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Bratislava launches permanent residence campaign

The city council wants those who live in the capital without permanent residence to contribute more financially to the city.

Posters of the campaign Prihláste sa! (Register!)(Source: Courtesy of Bratislava city council )

Bratislava's city council is calling on people from other parts of Slovakia who live and work in Bratislava to register their permanent residence here. The council wants to increase its revenues as the state allocates money to municipalities based on the official number of citizens.

“It is unfair [to live here without permanent residence] to Bratislavans as well as the city, which lacks money for roads and other needs,” said Bratislava Mayor Ivo Nesrovnal. “When somebody lives somewhere, he or she should participate in the costs.”

The city council launched the campaign Prihláste sa (Register!) on May 3. It will last until the next census scheduled for 2021.

Bratislava has been underfinanced for a long time. Nesrovnal ascribes this to a badly prepared and communicated census in 2011 when a lot of Bratislavans did not attend. He estimated that this ‘cost’ the city about 70,000 citizens or about €10 million annually. Nesrovnal hopes that the next census will bring a more realistic picture and better financing to the Slovak capital.

Registering permanent residence in Bratislava has several advantages, including a residential parking card, easier placements for children in kindergarten and elementary schools and better access to medical, daycare and other services. Bratislavans can also enjoy various advantages with the Bratislava card like discounts with public transport or cheaper entrance to the zoo or swimming pools.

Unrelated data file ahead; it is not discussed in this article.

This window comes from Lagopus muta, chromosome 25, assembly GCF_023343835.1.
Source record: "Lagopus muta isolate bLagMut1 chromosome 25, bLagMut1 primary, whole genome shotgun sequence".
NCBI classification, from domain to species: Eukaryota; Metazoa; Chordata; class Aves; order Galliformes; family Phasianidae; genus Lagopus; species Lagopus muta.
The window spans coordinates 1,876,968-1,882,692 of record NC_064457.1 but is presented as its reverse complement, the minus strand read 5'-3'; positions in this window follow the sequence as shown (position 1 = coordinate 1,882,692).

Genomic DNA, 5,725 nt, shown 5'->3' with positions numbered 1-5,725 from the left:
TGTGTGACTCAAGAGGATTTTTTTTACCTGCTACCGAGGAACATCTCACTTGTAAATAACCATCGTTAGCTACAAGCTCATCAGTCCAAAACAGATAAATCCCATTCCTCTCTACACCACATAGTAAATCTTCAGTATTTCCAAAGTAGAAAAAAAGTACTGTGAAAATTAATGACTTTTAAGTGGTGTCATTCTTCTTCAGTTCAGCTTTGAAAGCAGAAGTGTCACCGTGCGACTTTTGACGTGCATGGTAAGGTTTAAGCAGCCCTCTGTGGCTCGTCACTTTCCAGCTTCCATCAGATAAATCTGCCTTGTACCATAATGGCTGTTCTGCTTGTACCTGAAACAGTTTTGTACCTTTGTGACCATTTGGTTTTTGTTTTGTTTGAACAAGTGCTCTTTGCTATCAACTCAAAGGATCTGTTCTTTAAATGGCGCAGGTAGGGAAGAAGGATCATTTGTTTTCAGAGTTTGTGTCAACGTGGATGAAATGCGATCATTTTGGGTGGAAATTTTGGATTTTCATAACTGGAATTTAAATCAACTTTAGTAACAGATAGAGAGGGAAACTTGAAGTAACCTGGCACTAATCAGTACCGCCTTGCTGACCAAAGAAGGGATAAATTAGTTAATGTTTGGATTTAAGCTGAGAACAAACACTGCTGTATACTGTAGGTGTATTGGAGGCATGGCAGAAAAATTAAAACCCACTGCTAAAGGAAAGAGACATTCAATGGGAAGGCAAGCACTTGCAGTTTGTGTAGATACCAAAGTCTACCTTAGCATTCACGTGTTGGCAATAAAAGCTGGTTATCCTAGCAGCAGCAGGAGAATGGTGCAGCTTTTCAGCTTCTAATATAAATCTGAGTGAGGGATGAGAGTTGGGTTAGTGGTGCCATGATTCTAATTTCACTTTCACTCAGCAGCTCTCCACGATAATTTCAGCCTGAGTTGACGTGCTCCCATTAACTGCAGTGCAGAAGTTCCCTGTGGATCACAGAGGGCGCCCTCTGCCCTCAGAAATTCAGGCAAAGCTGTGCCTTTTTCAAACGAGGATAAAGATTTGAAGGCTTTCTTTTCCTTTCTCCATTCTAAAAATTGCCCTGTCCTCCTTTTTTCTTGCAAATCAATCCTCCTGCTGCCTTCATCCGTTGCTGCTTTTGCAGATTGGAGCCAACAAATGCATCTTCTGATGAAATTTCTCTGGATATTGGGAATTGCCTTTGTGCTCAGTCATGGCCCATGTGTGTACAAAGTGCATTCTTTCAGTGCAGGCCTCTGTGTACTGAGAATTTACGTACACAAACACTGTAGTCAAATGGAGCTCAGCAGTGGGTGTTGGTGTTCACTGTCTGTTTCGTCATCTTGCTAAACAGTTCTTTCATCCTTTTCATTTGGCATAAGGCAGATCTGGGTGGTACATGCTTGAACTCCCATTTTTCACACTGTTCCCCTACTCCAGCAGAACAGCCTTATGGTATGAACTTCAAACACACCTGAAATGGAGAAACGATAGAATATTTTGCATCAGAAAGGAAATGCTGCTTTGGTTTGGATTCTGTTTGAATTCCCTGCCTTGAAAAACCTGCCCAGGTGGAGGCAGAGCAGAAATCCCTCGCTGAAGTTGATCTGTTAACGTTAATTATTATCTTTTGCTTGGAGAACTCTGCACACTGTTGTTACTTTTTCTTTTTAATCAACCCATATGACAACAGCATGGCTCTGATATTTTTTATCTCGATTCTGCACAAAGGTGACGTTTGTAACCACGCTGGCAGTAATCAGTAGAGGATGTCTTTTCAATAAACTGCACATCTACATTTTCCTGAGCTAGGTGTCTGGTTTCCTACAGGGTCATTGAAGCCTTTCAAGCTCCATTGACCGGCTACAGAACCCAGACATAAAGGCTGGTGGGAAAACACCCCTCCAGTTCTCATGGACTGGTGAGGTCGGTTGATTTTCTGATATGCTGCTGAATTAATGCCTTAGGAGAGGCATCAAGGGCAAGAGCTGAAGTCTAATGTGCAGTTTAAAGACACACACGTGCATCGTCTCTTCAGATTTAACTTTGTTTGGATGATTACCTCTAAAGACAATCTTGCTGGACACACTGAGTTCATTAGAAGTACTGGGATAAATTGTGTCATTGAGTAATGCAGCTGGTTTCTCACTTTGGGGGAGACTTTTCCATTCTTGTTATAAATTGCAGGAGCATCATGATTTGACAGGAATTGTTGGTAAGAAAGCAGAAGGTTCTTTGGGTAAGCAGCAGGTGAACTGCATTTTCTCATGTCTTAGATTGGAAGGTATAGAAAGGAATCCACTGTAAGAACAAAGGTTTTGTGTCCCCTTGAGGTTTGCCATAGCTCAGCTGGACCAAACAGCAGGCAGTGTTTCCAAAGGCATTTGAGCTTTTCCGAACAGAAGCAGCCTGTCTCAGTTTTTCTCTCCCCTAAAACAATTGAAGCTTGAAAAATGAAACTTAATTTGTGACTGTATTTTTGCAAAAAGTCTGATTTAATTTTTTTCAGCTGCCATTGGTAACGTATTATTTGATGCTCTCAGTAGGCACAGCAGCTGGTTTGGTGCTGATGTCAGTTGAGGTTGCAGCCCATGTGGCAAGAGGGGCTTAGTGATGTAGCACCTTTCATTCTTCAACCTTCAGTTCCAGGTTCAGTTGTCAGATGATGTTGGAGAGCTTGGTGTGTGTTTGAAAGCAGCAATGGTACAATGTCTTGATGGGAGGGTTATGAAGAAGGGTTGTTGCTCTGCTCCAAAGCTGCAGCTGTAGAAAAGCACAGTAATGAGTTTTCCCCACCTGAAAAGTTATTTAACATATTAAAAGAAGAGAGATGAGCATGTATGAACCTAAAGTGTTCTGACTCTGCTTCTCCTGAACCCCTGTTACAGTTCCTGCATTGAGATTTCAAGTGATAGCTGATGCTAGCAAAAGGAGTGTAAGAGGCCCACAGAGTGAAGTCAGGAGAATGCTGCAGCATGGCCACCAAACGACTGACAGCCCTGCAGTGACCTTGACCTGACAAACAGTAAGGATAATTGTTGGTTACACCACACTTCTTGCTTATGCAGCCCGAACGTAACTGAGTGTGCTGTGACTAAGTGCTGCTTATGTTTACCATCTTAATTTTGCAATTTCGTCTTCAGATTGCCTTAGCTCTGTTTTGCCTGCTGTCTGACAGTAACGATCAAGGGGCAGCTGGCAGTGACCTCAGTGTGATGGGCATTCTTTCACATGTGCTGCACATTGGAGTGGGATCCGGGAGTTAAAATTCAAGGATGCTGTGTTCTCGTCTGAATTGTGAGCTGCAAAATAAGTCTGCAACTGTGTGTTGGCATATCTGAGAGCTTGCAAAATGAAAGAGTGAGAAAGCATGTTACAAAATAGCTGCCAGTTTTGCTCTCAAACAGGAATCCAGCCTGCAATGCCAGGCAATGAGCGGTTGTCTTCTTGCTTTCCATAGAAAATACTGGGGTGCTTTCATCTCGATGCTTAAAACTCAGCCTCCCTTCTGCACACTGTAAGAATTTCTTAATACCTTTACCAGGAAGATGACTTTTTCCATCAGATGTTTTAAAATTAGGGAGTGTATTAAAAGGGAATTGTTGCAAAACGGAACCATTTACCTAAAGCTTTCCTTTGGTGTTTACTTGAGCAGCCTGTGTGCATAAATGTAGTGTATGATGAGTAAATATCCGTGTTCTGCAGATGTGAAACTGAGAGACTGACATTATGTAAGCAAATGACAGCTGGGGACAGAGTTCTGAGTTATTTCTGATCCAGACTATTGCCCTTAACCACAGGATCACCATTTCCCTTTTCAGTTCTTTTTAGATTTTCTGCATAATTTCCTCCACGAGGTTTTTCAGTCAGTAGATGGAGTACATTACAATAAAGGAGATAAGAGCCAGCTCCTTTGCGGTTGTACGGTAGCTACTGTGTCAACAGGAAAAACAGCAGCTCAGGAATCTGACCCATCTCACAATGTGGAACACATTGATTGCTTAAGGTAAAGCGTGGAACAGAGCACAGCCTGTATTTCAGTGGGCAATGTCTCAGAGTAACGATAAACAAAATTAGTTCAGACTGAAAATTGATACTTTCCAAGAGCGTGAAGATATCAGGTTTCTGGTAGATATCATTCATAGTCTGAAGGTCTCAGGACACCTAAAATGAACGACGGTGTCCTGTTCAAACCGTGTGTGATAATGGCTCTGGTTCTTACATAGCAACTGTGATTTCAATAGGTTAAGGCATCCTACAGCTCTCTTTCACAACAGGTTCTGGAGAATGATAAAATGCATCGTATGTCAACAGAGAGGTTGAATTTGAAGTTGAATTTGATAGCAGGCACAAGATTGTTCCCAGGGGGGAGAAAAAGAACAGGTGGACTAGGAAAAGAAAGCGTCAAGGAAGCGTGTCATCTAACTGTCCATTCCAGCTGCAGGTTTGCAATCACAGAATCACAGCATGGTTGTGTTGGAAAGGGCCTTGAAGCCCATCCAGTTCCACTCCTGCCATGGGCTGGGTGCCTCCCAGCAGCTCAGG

Currently, Bratislava has less than 450,000 citizens with permanent residence. The number of those commuting to the city for a working week is about 200,000. They have their permanent residence somewhere else and pay their income taxes here. But they use services here in Bratislava and if all of them register their permanent residence in the capital, each of them would bring more than €300 to the Bratislava’s coffers or €60 million in total every year.

With this campaign, the city council wants to call on owners of residential real estate in Bratislava to enable their tenants to register for permanent residence as this brings them neither duties nor entitlements on the side of the tenants.

Those who wish to register permanent residence must go to the council of the Bratislava borough in which they live. They need to submit a valid ID card, an extract from the property deed and if they have children up to 18 years of age, the original of their birth certificate. New ID cards are not issued by these offices, but by the district police headquarters.

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Topic: Bratislava


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